Starting on January 1, 2024, under a new law called the Corporate Transparency Act (CTA), owners of certain business entities must file a report with the federal government including details regarding the ownership of their entity. The CTA was enacted to help combat money laundering, financing of terrorism, tax fraud, and other illegal acts. If you have an entity (corporation, limited liability company, family limited partnership, etc.) as part of your existing estate plan, this is important information you need to know to ensure that you comply with the new law.
The CTA is a law that requires business entities it identifies to disclose certain information about the company and its owners to the U.S. Department of the Treasury’s Financial Crimes Enforcement Network (FinCEN). Under the CTA, a reporting company is defined as a corporation, limited liability company (LLC), or other similar entity (i) created by filing a document with the secretary of state or a similar office under the laws of a state or Indian tribe or (ii) formed under the laws of a foreign country and registered to do business in the United States. The following information about the reporting company must be included in the report:
Additionally, the reporting company must inform FinCEN about its beneficial owners, defined as persons who hold significant equity (25 percent or more ownership interest) in the reporting company or who exercise substantial control over the reporting company:
For reporting companies created on or after January 1, 2024, the same information must be provided about the company’s applicant, who is the person who files the creation documents for the reporting entity.
Note: Although a trust is not considered a reporting company under the CTA, if your trust owns an interest in a reporting company, such as an LLC, certain information about your trust may also have to be disclosed under the CTA because it may be deemed to be a beneficial owner.
Many business regulations apply only to large businesses, but the CTA specifically targets smaller entities. If you own a small business, you may be subject to this act unless your business falls under one of the stated exemptions, which primarily apply to industries already heavily regulated and have their reporting requirements. Your business may also be exempt from the reporting requirements if it employs over 20 full-time employees, filed a return showing more than $5 million in gross receipts or sales, and has a physical office within the United States.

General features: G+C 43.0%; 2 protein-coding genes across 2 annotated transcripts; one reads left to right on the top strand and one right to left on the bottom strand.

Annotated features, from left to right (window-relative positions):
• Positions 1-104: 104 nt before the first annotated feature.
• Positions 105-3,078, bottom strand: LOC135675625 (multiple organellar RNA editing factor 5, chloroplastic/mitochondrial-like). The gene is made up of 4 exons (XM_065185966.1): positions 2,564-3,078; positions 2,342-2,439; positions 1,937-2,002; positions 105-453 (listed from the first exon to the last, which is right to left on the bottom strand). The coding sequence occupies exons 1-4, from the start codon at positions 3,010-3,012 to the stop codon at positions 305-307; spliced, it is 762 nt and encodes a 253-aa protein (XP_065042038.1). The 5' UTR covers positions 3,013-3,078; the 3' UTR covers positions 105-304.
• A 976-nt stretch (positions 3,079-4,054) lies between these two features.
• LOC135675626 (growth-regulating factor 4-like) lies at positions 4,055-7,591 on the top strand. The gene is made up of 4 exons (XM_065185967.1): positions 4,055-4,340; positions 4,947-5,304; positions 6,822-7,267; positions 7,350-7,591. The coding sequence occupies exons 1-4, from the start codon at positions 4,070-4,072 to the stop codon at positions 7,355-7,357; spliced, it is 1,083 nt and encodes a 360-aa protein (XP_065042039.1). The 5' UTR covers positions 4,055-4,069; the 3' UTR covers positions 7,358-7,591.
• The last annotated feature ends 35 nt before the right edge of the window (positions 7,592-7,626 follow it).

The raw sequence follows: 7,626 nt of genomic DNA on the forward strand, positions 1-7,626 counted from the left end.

Complying with the CTA is imperative if you own a business entity or have one as part of your estate plan. We routinely create entities that might qualify as reporting companies as part of our clients’ estate plans. These include LLCs and family-limited partnerships.
An LLC is a business structure that can own many types of accounts and property. These entities can provide asset protection and probate avoidance.
Because an LLC is a separate legal entity from its members, the LLC’s creditors can typically recover only business debts from the LLC’s money and property, not the member’s accounts or property. Also, if the proper formalities are in place, the member’s creditors may not reach the LLC’s accounts and property to satisfy the member’s debts.
Note: In states, a single-member LLC does not enjoy the same protection from the member’s creditors. The rationale of these laws is that your creditors should be able to recover your debts through your LLC interests to satisfy their claims because there are no other members that will be negatively affected by the seizure of money and property owned by the LLC.